The company became part of Unilever in February after a deal worth £150m

Healthy snacking brand Graze has swung to a loss in the year of its sale to Unilever.

The UK-based brand, which grew as a DTC business before winning retail listings across the mults, reported pre-tax losses of £1.2m for the 12 months ended 28 February 2019, compared to profits of £2.9m the prior year.

Operationally, losses for Nature Delivered – Graze’s UK operational company – amounted to £2.4m versus a £1.4m profit in 2018.

The slump was mainly due to one-off costs related to the company’s sale to Unilever, completed at the beginning of February in a deal worth £150m – well below the £300m Graze’s previous owner Carlyle was initially seeking.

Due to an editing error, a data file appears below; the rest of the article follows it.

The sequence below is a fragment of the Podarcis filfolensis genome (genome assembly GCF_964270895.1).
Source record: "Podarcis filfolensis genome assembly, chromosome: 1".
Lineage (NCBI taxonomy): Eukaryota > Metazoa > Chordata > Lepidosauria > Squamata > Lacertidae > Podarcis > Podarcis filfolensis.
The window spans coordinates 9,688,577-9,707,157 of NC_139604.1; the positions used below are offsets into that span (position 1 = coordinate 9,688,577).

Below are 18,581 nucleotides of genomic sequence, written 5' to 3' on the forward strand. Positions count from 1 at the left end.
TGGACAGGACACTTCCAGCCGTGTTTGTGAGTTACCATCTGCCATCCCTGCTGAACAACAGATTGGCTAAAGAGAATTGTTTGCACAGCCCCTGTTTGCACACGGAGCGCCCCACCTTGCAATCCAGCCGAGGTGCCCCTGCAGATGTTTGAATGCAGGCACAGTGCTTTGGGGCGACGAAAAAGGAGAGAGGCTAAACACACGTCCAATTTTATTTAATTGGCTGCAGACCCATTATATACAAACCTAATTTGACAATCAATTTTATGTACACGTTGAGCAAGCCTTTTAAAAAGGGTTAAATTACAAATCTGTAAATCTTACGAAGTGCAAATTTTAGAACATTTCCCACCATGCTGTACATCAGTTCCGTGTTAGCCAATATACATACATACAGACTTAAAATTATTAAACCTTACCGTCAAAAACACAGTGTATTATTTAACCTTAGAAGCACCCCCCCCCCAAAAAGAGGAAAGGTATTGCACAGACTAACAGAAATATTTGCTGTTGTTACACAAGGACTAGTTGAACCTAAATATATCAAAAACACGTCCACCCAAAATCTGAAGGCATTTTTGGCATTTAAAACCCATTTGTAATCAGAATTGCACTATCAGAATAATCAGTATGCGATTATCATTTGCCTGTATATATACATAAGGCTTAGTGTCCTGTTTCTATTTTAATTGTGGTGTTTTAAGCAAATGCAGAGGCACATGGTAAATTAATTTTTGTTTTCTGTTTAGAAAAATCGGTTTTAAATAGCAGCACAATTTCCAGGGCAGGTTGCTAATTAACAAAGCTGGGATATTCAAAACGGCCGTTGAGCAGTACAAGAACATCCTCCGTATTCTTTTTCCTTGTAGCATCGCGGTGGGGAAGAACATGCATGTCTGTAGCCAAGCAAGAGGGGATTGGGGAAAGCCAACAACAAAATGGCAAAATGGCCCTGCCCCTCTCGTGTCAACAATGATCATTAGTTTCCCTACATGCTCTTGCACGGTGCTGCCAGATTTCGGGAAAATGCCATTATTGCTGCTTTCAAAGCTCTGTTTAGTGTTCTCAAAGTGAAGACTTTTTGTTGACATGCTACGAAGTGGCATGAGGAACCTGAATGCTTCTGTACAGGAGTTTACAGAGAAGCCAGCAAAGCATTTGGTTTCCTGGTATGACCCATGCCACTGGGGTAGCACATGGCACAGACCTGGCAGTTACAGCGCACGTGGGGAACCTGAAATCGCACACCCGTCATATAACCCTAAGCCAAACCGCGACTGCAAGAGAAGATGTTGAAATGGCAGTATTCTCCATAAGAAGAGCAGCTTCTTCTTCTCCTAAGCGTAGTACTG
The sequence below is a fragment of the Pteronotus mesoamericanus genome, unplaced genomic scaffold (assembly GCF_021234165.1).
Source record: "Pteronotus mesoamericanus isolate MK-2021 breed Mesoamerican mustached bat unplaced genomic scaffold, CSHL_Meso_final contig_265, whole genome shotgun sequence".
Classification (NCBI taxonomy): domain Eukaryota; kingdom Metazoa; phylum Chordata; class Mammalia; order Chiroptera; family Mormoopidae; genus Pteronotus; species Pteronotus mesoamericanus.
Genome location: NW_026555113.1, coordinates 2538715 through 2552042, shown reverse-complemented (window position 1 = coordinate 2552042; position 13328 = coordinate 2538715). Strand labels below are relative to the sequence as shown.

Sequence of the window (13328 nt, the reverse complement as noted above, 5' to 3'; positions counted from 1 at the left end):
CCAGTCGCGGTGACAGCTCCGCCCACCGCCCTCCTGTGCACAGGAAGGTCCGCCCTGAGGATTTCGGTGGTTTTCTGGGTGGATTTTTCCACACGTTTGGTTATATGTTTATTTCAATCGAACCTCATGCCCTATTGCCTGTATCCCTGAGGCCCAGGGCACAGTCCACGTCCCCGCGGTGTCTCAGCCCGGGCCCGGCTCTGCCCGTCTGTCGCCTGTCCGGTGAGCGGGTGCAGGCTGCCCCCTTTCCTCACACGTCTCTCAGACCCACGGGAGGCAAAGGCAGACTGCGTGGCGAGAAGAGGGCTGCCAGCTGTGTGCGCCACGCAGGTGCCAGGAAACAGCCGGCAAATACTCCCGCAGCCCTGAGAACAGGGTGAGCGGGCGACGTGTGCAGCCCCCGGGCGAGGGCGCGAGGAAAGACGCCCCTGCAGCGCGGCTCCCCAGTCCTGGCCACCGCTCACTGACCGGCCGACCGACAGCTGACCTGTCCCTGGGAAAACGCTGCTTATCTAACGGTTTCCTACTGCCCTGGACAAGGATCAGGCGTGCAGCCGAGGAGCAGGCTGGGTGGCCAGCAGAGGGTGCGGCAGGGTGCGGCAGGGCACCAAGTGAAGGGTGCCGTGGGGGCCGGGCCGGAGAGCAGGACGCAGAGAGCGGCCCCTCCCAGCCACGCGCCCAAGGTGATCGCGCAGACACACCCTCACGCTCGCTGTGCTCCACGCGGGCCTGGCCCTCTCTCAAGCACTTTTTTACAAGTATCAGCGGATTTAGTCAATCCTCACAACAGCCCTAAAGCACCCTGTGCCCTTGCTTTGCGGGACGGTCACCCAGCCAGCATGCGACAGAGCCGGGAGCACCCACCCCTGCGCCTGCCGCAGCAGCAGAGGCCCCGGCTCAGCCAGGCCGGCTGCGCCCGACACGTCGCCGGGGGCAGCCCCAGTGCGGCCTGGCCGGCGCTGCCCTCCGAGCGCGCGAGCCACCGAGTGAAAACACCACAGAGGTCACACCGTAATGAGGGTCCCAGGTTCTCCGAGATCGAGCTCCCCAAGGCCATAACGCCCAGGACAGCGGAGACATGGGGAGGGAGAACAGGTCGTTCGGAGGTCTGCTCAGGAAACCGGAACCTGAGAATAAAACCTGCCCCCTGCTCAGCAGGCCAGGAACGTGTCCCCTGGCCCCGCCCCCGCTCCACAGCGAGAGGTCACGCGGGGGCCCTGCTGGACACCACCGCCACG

Sales, meanwhile, rose 5.9% in the year to £55.9m.

Graze CEO Anthony Fletcher described the period following the sale to Unilever as a “transformational and exciting” moment for the business.

“We delivered solid results in line with our expectations, achieving good growth in revenue and profit before costs, increased retail sales value and reinforced our position as the UK’s number one recognised healthy snacking brand,” he added.

“We also delivered a number of key initiatives by increasing the proportion of our packaging that is 100% recyclable and significantly reducing the sugar content of Graze products.”

An example of this is Graze’s revamped lemon flapjack, containing 50% less sugar than the average cereal bar, and its range of low-calorie snack bars.

Graze’s global holding company – ND4A – reported revenues rising 2% to £73.3m due to a 6.8% increase in retail sales value, both in the UK and US, to £94m.

Pre-tax losses increased to £5.8m from £4.3m, also affected by acquisition costs.